Interfaith Appropriate: Tasteful, Respectful, and Simply Demure Ways to Incorporate the Crown of Thorns into Your Celebration or Everyday Life.
The Crown of Thorns is perhaps one of the most symbolic articles of faith and is recognized by young, old, devout, or non-practicing people around the world. What truly shines in this painful reminder of bloodshed for sin, is the simple underlying beauty of the vine and how the mere image of it encircling the son of God's head can bring eternal life to the prophecy of a shepherd who will lead his followers. Adorned by one, with bloodshed for all, the Crown comforts.
Options of displaying your Crown can be as imaginative as you wish. After all, everyone’s tastes run just as wide as any gamut. The two main thoughts to consider are:
- Are you planning on using the actual vine and thorn from the plant?
- Are you more apt to purchase grapevines and alternates for a more “hands-on craft project” approach?
+++the latter is more conducive for family crafters, kids, and themed décor related celebrations, but as with any display, you know your own value, tenets and tastes associated with your choices+++
Simple Ways to Show Your Faithful Deference.
If you have an actual crown of thorns houseplant, wrap a real vine of it around its terra cotta planter. Keep displayed as per plant instructions or make it a focal piece in a gift basket, garden pathway or celebratory gathering. Indoors or out, these plants pop with bright petals when in full bloom and make a lovely addition to your own garden.
Another use for the real vine is to carefully wrap and press the spiny buds into the wax flesh of a larger, thick pillar candle, paying heed as not to bring it too close to a burning wick. There are some realistic battery candles with a soft outer feel that could be used for this.
While on candle duty, you might wish to make your own Lenten-inspired candleholders by hot gluing the vines around candlestick holders of all sizes and then gluing all of those into a complete singular circle. Top each with your slim taper candles, place onto a purple spray-painted charger plate and show off an elegant representation of light, life and love while sharing in the Lenten tradition.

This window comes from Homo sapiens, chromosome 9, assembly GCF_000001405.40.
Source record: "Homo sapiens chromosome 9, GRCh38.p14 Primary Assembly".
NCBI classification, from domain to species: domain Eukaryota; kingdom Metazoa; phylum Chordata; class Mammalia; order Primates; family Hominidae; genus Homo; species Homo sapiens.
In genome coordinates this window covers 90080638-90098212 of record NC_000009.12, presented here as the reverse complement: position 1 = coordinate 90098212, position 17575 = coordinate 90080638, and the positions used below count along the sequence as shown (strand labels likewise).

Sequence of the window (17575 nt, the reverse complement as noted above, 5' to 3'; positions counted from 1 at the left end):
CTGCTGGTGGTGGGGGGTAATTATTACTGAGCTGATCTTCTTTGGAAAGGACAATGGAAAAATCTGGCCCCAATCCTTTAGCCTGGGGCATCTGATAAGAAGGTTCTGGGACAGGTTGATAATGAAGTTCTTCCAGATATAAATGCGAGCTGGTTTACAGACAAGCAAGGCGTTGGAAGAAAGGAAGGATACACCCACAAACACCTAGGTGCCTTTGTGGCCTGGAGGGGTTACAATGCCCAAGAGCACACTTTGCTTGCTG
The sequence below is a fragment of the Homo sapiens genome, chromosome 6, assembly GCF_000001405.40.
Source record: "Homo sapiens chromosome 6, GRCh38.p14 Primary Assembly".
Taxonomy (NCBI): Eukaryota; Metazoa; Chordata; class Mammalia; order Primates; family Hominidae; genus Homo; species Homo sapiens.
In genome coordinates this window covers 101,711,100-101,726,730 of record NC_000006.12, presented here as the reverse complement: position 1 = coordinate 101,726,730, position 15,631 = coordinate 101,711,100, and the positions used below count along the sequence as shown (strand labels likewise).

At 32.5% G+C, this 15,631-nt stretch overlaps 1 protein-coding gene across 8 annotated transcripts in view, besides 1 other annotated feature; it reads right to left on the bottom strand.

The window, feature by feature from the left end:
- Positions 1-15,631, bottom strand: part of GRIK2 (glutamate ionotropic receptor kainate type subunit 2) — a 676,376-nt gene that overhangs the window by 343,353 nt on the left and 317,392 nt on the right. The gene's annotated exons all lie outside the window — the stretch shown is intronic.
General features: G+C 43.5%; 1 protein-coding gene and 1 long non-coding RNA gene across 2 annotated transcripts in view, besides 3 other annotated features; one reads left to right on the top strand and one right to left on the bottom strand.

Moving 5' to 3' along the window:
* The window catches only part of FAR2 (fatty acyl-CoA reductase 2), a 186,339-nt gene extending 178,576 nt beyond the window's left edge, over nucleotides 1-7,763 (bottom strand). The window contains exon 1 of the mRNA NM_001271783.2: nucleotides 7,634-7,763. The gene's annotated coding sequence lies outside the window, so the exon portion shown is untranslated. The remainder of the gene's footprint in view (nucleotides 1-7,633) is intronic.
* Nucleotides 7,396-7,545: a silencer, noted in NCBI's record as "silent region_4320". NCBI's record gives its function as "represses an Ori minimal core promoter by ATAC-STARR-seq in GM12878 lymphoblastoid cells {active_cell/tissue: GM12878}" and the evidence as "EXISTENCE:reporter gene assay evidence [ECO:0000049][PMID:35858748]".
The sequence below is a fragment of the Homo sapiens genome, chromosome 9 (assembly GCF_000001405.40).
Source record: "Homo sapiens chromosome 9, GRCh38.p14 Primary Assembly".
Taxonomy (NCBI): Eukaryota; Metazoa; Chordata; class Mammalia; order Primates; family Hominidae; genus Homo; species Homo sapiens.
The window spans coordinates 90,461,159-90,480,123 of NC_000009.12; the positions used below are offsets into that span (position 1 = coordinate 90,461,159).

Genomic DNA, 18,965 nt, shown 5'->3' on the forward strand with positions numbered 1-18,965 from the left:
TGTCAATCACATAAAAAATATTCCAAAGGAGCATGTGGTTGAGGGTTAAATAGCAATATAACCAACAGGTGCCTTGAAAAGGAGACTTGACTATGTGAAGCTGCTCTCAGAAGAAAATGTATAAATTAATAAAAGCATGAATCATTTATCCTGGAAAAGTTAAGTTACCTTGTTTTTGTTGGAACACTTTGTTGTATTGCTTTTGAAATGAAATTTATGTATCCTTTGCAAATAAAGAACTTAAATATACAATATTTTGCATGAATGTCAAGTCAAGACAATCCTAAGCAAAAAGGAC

If you have a drill bore, you could also make a cross with rough wood or logs, drill out the diameter appropriate candle base size and run a trail of vines throughout like a garland. Insert the candles and revel in a rustic remembrance of the simple carpenter’s ways.
Something a bit more ornate but simplistically relevant for any themed occasion is a battery-operated white light lit door, window, or wall wreath. To start, either repurpose or purchase a premade evergreen or bare grapevine wreath (depends on your taste). The overall look should be barren with a few hints of branches of green. Trim as desired to achieve the fullness of a laurel crown. If using an evergreen wreath, spray paint the stems brown along with a few of the wire branches to look like thorn wood. You may want to paint the light cord as well if it is white. Using a battery-operated white light string, carefully and quickly dab a dollop of medium to hot glue and pull the nozzle away to give each a tipped thorn look without melting the light bulbs. Wind the lights among the wreath and hang wherever you wish. +++tip: if you are looking for purple lights, stock up on these during Hallowe’en but be sure to buy early as they fly off the shelves+++